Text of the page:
A recently published report states that, contrary to the fears of Brexit-sceptics, the UK's exit from the European Union will create as many as 80,000 new jobs - the majority of which will be in financial services. The only problem for Brexiteers is that the jobs will be in Frankfurt rather than London.
The report was written by Frankfurt Main Finance, a lobby group for the city's financial sector and it predicts that the UK's divorce from the European Union will create at least 50,000 new banking jobs in Frankfurt, many of them on the technical services side.
In contrast, Boris Johnson, a lead figure in the 'Leave' campaign, promised in excess of 300,000 jobs once the UK struck its own bilateral trade deals with countries outside the EU.
So far, just over a year after the referendum result, the main developments in the UK's banking market have been the number of large multinational banks announcing plans to relocate their European headquarters to the likes of Frankfurt.
Morgan Stanley, Citigroup and JP Morgan have all announced plans to relocate their European trading centres to Frankfurt, while the likes of Standard Chartered, Sumitomo Mitsui and Deutsche Bank similarly plan to move resources from London to Frankfurt.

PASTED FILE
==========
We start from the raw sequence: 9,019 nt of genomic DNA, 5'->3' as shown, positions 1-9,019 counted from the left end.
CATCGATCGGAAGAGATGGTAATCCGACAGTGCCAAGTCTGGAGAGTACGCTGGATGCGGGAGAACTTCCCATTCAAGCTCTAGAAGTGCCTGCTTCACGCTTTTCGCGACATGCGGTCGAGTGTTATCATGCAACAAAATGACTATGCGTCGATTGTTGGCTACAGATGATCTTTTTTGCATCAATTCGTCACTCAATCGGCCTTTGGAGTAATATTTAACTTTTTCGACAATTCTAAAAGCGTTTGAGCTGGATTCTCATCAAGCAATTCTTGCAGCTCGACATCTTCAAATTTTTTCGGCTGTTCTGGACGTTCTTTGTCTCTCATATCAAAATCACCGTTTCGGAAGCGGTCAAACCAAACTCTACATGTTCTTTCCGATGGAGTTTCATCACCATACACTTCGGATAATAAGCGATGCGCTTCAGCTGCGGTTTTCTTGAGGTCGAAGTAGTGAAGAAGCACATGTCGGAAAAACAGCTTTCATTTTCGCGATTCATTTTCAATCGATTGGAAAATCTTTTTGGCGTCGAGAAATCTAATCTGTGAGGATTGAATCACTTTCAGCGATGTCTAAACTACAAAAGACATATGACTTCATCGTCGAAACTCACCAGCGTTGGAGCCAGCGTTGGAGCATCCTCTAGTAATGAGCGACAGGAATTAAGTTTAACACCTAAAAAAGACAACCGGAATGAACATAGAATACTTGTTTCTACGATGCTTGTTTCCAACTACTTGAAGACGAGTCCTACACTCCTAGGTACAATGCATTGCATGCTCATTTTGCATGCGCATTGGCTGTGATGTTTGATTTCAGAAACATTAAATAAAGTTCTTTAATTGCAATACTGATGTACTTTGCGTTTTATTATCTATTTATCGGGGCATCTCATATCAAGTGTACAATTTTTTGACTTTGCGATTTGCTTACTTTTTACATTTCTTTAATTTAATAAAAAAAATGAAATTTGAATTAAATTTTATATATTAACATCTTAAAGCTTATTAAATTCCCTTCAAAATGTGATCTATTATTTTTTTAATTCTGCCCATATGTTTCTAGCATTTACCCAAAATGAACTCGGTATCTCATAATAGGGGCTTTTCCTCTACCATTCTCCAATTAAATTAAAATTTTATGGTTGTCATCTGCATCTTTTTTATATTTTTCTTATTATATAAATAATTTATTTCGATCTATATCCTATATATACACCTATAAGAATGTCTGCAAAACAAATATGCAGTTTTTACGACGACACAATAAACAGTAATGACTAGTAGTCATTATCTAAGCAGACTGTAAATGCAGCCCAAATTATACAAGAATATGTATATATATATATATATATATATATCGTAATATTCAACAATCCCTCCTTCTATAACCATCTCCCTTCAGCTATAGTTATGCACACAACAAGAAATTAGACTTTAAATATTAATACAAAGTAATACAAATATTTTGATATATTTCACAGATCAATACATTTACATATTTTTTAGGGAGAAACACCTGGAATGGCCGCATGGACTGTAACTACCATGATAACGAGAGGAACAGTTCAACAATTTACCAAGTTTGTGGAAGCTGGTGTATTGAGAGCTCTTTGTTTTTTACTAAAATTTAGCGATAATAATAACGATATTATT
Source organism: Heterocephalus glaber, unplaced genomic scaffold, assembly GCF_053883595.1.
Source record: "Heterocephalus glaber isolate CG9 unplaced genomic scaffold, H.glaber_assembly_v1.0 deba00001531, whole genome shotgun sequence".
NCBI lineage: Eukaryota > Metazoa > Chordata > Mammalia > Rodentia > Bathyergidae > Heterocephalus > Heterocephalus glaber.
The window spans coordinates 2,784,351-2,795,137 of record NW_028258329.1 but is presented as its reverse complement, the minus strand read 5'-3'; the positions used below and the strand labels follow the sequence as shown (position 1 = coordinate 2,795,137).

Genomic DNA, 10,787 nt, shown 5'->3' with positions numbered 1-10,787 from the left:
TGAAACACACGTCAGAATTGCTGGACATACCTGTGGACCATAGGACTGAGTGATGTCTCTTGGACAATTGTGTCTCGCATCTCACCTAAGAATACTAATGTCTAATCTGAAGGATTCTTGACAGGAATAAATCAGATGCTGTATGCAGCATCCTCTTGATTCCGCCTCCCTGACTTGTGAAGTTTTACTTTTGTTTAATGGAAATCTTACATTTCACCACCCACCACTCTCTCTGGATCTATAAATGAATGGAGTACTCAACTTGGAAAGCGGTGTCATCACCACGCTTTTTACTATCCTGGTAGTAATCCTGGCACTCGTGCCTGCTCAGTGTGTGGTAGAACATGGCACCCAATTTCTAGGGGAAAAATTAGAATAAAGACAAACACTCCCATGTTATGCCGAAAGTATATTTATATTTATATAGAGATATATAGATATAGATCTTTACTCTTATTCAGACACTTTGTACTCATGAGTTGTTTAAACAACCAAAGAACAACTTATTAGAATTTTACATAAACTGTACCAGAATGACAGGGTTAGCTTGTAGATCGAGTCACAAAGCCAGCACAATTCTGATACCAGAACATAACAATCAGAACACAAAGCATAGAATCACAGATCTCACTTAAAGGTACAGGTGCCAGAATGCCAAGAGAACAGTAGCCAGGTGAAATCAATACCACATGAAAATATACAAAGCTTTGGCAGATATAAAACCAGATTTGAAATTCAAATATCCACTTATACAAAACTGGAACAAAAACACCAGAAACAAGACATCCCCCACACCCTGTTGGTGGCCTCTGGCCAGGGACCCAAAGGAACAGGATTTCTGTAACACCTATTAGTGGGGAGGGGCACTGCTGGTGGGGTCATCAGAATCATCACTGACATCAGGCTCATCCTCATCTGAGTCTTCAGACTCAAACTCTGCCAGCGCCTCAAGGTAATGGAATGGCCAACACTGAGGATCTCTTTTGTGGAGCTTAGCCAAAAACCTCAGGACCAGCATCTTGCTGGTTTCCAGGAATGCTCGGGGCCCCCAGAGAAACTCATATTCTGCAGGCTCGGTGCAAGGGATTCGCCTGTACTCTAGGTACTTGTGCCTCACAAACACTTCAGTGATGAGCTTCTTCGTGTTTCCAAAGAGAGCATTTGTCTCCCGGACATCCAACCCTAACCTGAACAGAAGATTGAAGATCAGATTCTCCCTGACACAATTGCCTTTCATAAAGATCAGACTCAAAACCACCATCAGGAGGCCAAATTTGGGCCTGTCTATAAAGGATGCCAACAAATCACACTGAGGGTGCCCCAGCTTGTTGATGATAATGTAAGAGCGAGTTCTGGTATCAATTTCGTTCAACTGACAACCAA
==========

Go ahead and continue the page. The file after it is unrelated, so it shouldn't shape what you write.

Meanwhile Frankfurt is also confident that it can be the new home for euro clearing once Brexit takes place. The post-trade currency market is currently based in London and clears an estimated €930bn worth of euro-denominated trades every day.
"It's not the City of London but perhaps it can become a little London," said Oliver Schwebel, chief executive of Frankfurt Economic Development, who presented the report's findings at a press conference in Frankfurt.
Howver there are doubts as to whether the relatively subdued nightlife in Frankfurt would be enough to attract thousands of City workers or whether they would be welcomed in Frankfurt. Schwebel faced questions from German journalists about whether an influx of thousands UK bankers would be bad news for Frankfurt's local residents and would push up house prices to which he said that the expected jobs would most likely be for risk and regulatory experts as opposed to investment bankers.